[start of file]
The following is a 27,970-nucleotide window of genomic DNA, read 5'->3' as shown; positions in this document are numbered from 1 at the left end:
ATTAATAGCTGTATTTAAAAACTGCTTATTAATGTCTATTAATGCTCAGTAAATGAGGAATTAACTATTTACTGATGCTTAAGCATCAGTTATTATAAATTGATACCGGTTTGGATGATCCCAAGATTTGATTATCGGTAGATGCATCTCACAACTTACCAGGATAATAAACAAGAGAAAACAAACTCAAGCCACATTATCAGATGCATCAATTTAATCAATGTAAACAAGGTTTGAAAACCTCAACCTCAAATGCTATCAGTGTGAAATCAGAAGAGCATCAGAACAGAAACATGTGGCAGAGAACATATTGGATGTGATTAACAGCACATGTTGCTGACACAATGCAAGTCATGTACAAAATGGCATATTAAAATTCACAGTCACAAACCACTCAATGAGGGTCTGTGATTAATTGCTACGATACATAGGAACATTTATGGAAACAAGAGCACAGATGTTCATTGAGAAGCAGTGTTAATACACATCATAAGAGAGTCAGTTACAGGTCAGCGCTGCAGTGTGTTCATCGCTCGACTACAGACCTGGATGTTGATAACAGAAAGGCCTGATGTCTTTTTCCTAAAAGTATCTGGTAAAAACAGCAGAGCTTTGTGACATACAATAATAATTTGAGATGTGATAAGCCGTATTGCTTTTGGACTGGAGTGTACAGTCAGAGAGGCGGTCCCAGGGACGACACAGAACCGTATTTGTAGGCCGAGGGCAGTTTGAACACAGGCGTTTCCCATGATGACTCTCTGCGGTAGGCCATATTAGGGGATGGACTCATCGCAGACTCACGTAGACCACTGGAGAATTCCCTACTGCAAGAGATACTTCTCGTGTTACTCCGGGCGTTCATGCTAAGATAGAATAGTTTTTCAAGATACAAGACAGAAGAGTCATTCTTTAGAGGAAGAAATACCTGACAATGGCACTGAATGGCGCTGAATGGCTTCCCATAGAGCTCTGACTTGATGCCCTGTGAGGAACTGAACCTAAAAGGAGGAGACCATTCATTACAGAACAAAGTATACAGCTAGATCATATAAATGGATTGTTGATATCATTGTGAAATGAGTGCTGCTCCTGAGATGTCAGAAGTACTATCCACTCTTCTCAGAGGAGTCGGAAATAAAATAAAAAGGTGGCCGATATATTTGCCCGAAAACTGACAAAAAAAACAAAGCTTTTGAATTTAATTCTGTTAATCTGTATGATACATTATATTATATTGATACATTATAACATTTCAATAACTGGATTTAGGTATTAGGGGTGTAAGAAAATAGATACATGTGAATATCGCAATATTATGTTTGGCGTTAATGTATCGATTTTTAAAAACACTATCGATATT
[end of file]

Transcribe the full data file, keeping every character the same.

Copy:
The following is a 27,970-nucleotide window of genomic DNA, read 5'->3' as shown; positions in this document are numbered from 1 at the left end:
ATTAATAGCTGTATTTAAAAACTGCTTATTAATGTCTATTAATGCTCAGTAAATGAGGAATTAACTATTTACTGATGCTTAAGCATCAGTTATTATAAATTGATACCGGTTTGGATGATCCCAAGATTTGATTATCGGTAGATGCATCTCACAACTTACCAGGATAATAAACAAGAGAAAACAAACTCAAGCCACATTATCAGATGCATCAATTTAATCAATGTAAACAAGGTTTGAAAACCTCAACCTCAAATGCTATCAGTGTGAAATCAGAAGAGCATCAGAACAGAAACATGTGGCAGAGAACATATTGGATGTGATTAACAGCACATGTTGCTGACACAATGCAAGTCATGTACAAAATGGCATATTAAAATTCACAGTCACAAACCACTCAATGAGGGTCTGTGATTAATTGCTACGATACATAGGAACATTTATGGAAACAAGAGCACAGATGTTCATTGAGAAGCAGTGTTAATACACATCATAAGAGAGTCAGTTACAGGTCAGCGCTGCAGTGTGTTCATCGCTCGACTACAGACCTGGATGTTGATAACAGAAAGGCCTGATGTCTTTTTCCTAAAAGTATCTGGTAAAAACAGCAGAGCTTTGTGACATACAATAATAATTTGAGATGTGATAAGCCGTATTGCTTTTGGACTGGAGTGTACAGTCAGAGAGGCGGTCCCAGGGACGACACAGAACCGTATTTGTAGGCCGAGGGCAGTTTGAACACAGGCGTTTCCCATGATGACTCTCTGCGGTAGGCCATATTAGGGGATGGACTCATCGCAGACTCACGTAGACCACTGGAGAATTCCCTACTGCAAGAGATACTTCTCGTGTTACTCCGGGCGTTCATGCTAAGATAGAATAGTTTTTCAAGATACAAGACAGAAGAGTCATTCTTTAGAGGAAGAAATACCTGACAATGGCACTGAATGGCGCTGAATGGCTTCCCATAGAGCTCTGACTTGATGCCCTGTGAGGAACTGAACCTAAAAGGAGGAGACCATTCATTACAGAACAAAGTATACAGCTAGATCATATAAATGGATTGTTGATATCATTGTGAAATGAGTGCTGCTCCTGAGATGTCAGAAGTACTATCCACTCTTCTCAGAGGAGTCGGAAATAAAATAAAAAGGTGGCCGATATATTTGCCCGAAAACTGACAAAAAAAACAAAGCTTTTGAATTTAATTCTGTTAATCTGTATGATACATTATATTATATTGATACATTATAACATTTCAATAACTGGATTTAGGTATTAGGGGTGTAAGAAAATAGATACATGTGAATATCGCAATATTATGTTTGGCGTTAATGTATCGATTTTTAAAAACACTATCGATATT